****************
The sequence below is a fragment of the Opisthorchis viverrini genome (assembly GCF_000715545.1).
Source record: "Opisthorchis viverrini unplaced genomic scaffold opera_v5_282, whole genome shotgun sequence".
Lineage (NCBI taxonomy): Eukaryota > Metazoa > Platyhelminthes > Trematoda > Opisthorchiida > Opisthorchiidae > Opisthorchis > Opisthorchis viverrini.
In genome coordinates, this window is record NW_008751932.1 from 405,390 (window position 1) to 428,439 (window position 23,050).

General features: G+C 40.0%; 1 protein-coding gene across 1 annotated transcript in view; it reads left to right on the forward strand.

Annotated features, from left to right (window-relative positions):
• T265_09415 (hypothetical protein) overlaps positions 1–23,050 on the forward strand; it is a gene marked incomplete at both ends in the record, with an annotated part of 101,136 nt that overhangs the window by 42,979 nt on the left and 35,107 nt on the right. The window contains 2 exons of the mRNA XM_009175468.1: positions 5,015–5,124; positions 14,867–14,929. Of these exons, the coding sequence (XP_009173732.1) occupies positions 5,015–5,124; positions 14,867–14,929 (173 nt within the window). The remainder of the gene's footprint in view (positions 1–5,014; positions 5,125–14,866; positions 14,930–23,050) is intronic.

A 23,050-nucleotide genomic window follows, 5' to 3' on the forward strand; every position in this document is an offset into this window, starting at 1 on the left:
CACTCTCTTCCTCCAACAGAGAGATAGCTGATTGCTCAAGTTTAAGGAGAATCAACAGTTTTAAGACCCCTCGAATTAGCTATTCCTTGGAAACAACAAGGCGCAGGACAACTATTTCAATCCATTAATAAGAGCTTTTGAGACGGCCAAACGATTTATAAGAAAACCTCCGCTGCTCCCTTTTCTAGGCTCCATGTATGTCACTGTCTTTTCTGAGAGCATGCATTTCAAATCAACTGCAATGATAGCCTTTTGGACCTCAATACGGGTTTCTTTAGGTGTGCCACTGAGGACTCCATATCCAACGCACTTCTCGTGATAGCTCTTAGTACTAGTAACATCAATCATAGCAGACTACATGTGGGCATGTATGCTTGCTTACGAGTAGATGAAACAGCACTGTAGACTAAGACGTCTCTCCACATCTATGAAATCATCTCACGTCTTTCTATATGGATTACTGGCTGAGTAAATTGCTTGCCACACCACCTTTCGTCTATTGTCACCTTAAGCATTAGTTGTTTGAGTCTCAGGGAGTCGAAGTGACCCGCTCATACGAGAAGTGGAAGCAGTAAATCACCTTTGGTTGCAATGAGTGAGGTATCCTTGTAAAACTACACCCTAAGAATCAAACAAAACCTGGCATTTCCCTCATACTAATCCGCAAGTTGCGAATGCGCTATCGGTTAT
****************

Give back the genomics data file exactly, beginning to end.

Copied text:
The sequence below is a fragment of the Opisthorchis viverrini genome (assembly GCF_000715545.1).
Source record: "Opisthorchis viverrini unplaced genomic scaffold opera_v5_282, whole genome shotgun sequence".
Lineage (NCBI taxonomy): Eukaryota > Metazoa > Platyhelminthes > Trematoda > Opisthorchiida > Opisthorchiidae > Opisthorchis > Opisthorchis viverrini.
In genome coordinates, this window is record NW_008751932.1 from 405,390 (window position 1) to 428,439 (window position 23,050).

General features: G+C 40.0%; 1 protein-coding gene across 1 annotated transcript in view; it reads left to right on the forward strand.

Annotated features, from left to right (window-relative positions):
• T265_09415 (hypothetical protein) overlaps positions 1–23,050 on the forward strand; it is a gene marked incomplete at both ends in the record, with an annotated part of 101,136 nt that overhangs the window by 42,979 nt on the left and 35,107 nt on the right. The window contains 2 exons of the mRNA XM_009175468.1: positions 5,015–5,124; positions 14,867–14,929. Of these exons, the coding sequence (XP_009173732.1) occupies positions 5,015–5,124; positions 14,867–14,929 (173 nt within the window). The remainder of the gene's footprint in view (positions 1–5,014; positions 5,125–14,866; positions 14,930–23,050) is intronic.

A 23,050-nucleotide genomic window follows, 5' to 3' on the forward strand; every position in this document is an offset into this window, starting at 1 on the left:
CACTCTCTTCCTCCAACAGAGAGATAGCTGATTGCTCAAGTTTAAGGAGAATCAACAGTTTTAAGACCCCTCGAATTAGCTATTCCTTGGAAACAACAAGGCGCAGGACAACTATTTCAATCCATTAATAAGAGCTTTTGAGACGGCCAAACGATTTATAAGAAAACCTCCGCTGCTCCCTTTTCTAGGCTCCATGTATGTCACTGTCTTTTCTGAGAGCATGCATTTCAAATCAACTGCAATGATAGCCTTTTGGACCTCAATACGGGTTTCTTTAGGTGTGCCACTGAGGACTCCATATCCAACGCACTTCTCGTGATAGCTCTTAGTACTAGTAACATCAATCATAGCAGACTACATGTGGGCATGTATGCTTGCTTACGAGTAGATGAAACAGCACTGTAGACTAAGACGTCTCTCCACATCTATGAAATCATCTCACGTCTTTCTATATGGATTACTGGCTGAGTAAATTGCTTGCCACACCACCTTTCGTCTATTGTCACCTTAAGCATTAGTTGTTTGAGTCTCAGGGAGTCGAAGTGACCCGCTCATACGAGAAGTGGAAGCAGTAAATCACCTTTGGTTGCAATGAGTGAGGTATCCTTGTAAAACTACACCCTAAGAATCAAACAAAACCTGGCATTTCCCTCATACTAATCCGCAAGTTGCGAATGCGCTATCGGTTAT